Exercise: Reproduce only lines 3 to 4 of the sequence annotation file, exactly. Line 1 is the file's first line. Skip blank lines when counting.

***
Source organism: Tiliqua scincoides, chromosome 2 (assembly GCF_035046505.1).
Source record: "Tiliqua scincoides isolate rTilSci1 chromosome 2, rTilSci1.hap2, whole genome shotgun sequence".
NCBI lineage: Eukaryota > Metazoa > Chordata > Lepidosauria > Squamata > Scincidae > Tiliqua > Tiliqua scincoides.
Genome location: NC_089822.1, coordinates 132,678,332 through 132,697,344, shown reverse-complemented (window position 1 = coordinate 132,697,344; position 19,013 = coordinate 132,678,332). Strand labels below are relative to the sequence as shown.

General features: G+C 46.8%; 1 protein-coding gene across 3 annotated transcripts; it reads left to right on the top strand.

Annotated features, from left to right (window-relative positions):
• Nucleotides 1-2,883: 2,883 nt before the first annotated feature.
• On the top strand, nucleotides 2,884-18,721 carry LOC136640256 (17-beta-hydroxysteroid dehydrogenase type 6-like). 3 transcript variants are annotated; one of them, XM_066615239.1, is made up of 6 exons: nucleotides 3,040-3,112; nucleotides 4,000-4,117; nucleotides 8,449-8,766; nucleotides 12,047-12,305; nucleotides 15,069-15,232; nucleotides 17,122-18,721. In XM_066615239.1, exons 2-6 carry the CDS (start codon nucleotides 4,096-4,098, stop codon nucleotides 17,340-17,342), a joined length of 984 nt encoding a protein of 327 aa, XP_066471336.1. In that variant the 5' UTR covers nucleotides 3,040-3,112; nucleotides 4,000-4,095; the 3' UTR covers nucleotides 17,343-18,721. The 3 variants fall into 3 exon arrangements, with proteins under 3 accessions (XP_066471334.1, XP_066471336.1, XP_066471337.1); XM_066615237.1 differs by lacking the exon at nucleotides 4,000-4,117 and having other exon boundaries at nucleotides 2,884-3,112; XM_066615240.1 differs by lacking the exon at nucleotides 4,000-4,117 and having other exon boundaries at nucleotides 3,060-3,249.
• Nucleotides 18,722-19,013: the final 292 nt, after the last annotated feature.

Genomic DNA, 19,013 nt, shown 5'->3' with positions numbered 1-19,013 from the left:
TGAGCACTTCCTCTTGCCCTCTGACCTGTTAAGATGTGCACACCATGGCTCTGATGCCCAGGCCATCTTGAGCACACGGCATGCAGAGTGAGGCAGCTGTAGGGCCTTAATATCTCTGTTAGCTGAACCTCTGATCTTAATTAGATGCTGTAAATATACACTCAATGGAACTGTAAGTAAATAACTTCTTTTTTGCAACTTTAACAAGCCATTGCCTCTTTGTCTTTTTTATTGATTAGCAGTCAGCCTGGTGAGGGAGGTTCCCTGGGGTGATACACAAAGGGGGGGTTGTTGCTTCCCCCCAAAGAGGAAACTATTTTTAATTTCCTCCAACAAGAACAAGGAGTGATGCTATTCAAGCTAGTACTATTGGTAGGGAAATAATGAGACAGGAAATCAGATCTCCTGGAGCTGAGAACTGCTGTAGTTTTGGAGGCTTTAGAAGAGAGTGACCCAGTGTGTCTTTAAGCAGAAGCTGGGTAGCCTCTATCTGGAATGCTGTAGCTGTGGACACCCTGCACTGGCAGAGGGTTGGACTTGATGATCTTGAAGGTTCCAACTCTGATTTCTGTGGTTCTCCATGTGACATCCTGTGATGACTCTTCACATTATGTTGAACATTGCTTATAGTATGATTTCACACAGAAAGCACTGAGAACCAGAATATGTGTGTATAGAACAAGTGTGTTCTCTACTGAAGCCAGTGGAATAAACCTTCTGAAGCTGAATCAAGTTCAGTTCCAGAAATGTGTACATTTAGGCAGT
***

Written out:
NCBI lineage: Eukaryota > Metazoa > Chordata > Lepidosauria > Squamata > Scincidae > Tiliqua > Tiliqua scincoides.
Genome location: NC_089822.1, coordinates 132,678,332 through 132,697,344, shown reverse-complemented (window position 1 = coordinate 132,697,344; position 19,013 = coordinate 132,678,332). Strand labels below are relative to the sequence as shown.